For several months, beginning in the fall of 1996, two credit union employees worked together to alter credit reports in exchange for financial payment. As part of their normal responsibilities, the employees were permitted to alter credit reports based on updated information the company received. However, the employees intentionally misused their authorized access to remove negative credit indicators and add fictitious indicators of positive credit to specific credit histories in exchange for money. The total amount of fraud loss from their activities exceeded $215,000. The risk exposure to the credit union was incalculable.
From 1997 until his detection in early 2002, a foreign currency trader with an investment bank used a range of tactics, including changing data in various trading systems, so it appeared he was one of the bank’s star producers. In actuality, he lost the bank over $600 million.
In March 2002, a “logic bomb” deleted 10 billion files in the computer systems of an international financial services company. The incident affected over 1300 of the company’s servers throughout the United States. The company sustained losses of approximately $3 million, the amount required to repair damage and reconstruct deleted files. Investigations by law enforcement professionals and computer forensic professionals revealed the logic bomb had been planted by a disgruntled employee who had recently quit the company because of a dispute over the amount of his annual bonus.
These incidents were all committed by “insiders”: individuals who were, or previously had been, authorized to use the information systems they eventually employed to perpetrate harm. Efforts to estimate how often companies face attacks from within are difficult to make. Many believe that insider attacks are under-reported to law enforcement agencies or prosecutors. Companies may fear the negative publicity or increased liability that may arise as a result of the incidents. Or, they may believe that the harm suffered would not be sufficient to warrant criminal charges.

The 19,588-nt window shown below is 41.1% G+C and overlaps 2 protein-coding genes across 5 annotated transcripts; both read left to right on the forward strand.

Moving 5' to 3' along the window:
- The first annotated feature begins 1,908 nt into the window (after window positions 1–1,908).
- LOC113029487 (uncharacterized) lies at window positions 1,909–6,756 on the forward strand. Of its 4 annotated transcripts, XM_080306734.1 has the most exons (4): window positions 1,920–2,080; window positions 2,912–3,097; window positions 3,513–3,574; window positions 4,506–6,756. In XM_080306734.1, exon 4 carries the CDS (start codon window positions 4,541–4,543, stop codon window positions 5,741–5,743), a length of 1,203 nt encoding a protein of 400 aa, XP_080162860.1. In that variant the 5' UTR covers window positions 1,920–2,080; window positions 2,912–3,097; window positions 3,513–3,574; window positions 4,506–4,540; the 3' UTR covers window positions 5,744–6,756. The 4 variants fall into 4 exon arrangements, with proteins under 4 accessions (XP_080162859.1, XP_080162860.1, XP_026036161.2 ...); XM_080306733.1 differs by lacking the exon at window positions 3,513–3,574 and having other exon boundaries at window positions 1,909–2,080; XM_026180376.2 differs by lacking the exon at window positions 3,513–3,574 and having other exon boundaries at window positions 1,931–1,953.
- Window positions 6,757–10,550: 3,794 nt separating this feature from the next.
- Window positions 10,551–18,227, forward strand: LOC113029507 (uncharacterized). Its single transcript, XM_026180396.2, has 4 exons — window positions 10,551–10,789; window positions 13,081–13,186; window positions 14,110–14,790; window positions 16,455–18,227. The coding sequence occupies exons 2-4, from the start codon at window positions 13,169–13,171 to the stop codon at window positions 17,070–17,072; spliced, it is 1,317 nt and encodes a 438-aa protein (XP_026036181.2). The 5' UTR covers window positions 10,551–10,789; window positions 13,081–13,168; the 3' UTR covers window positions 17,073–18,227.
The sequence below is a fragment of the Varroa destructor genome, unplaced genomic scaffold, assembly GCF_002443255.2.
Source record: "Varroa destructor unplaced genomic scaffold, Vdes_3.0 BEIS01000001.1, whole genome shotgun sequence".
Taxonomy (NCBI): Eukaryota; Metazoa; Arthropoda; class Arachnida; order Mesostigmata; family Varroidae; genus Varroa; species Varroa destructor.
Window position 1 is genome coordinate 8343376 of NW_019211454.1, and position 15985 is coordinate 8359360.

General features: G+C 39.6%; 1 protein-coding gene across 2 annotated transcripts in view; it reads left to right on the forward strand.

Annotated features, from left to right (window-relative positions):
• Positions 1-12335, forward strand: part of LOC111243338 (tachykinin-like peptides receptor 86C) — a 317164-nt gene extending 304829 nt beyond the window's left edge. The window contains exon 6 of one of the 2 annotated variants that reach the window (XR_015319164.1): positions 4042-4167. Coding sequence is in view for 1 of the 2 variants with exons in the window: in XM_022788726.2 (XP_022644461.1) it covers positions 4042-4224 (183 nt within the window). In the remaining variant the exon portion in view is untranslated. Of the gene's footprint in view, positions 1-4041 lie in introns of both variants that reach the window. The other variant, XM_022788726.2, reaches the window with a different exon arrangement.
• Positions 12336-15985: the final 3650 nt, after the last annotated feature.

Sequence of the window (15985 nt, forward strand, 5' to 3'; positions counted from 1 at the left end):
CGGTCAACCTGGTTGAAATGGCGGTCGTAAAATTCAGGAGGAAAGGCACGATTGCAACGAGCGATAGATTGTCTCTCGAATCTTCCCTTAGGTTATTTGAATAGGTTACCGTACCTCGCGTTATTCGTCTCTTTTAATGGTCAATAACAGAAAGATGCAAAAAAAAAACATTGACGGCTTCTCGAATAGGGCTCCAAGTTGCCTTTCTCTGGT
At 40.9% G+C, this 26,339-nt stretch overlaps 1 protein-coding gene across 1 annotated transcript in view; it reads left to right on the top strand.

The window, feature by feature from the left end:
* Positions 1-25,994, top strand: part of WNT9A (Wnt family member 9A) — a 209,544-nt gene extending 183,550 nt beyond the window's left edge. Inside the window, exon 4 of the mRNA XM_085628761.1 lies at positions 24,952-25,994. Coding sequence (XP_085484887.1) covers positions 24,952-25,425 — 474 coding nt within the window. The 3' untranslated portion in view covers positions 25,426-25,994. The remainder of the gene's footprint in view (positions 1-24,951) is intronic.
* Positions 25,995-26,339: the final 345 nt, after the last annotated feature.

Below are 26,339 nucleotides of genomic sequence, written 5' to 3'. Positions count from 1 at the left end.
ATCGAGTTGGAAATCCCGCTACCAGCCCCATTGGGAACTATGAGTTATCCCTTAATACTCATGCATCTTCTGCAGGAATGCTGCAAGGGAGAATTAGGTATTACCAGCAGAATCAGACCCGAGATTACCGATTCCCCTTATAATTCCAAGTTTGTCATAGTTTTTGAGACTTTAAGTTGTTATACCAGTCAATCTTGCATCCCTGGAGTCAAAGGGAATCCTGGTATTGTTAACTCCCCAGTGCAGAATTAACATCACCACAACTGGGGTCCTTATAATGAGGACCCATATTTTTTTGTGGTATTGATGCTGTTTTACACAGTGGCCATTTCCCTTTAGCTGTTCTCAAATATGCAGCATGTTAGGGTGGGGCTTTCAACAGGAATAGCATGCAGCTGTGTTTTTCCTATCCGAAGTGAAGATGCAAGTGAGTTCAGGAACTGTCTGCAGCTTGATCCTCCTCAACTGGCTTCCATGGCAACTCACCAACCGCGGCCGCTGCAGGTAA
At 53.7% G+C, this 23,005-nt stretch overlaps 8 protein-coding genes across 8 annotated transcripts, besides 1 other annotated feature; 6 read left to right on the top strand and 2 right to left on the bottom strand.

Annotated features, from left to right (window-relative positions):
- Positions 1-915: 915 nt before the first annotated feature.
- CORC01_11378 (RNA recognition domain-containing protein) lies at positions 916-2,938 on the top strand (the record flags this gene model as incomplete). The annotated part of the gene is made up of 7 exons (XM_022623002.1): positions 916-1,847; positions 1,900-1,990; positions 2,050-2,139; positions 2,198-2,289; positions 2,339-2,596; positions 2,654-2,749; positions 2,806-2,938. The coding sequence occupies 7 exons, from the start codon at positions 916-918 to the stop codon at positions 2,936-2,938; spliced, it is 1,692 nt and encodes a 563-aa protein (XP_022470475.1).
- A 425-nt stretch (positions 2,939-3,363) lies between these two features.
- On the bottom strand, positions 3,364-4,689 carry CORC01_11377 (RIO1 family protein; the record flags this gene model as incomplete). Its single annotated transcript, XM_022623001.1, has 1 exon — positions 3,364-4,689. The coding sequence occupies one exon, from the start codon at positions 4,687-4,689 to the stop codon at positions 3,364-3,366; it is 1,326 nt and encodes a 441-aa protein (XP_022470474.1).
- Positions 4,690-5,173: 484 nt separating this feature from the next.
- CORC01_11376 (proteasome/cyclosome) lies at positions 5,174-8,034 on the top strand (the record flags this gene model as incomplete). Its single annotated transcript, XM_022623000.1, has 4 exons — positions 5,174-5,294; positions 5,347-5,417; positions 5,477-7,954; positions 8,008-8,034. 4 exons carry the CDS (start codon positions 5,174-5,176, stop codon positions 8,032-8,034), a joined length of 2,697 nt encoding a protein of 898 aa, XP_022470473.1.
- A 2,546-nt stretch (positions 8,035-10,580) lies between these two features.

Statistics vary regarding the prevalence of cases perpetrated by insiders compared to those perpetrated by individuals external to the targeted organizations. Nevertheless, insiders pose a substantial threat by virtue of their knowledge of and access to their employers’ systems and/or databases, and their ability to bypass existing physical and electronic security measures through legitimate means.
Previous efforts have been made to study insider incidents, including workshops to develop a foundation of knowledge on insider threats; annual surveys of organizations on the number of insider incidents they have experienced in a given year; and, in-depth case studies of information technology insiders. However, these studies have focused on convenience samples and more narrow areas of industry. Additionally, other efforts have not examined the incidents from both behavioral and technical perspectives simultaneously. These gaps in the literature have made it difficult for organizations to develop a more comprehensive understanding of the insider threat and address the issue from an approach that draws upon human resources, corporate security, and information security perspectives.
The Secret Service National Threat Assessment Center (NTAC) and the CERT Coordination Center of Carnegie Mellon University’s Software Engineering Institute (CERT/CC) joined efforts to conduct a unique study of insider incidents, the Insider Threat Study (ITS), examining each case from a behavioral and a technical perspective. This effort was made possible, in part, through funding by the Department of Homeland Security, Office of Science and Technology, which provided financial support for the study in fiscal years 2003 and 2004. Section 1 of this report presents an overview of the ITS, including its background, scope, and study methods. Section 2 reports the findings and implications specific to research conducted on insider threat in the banking and finance sector.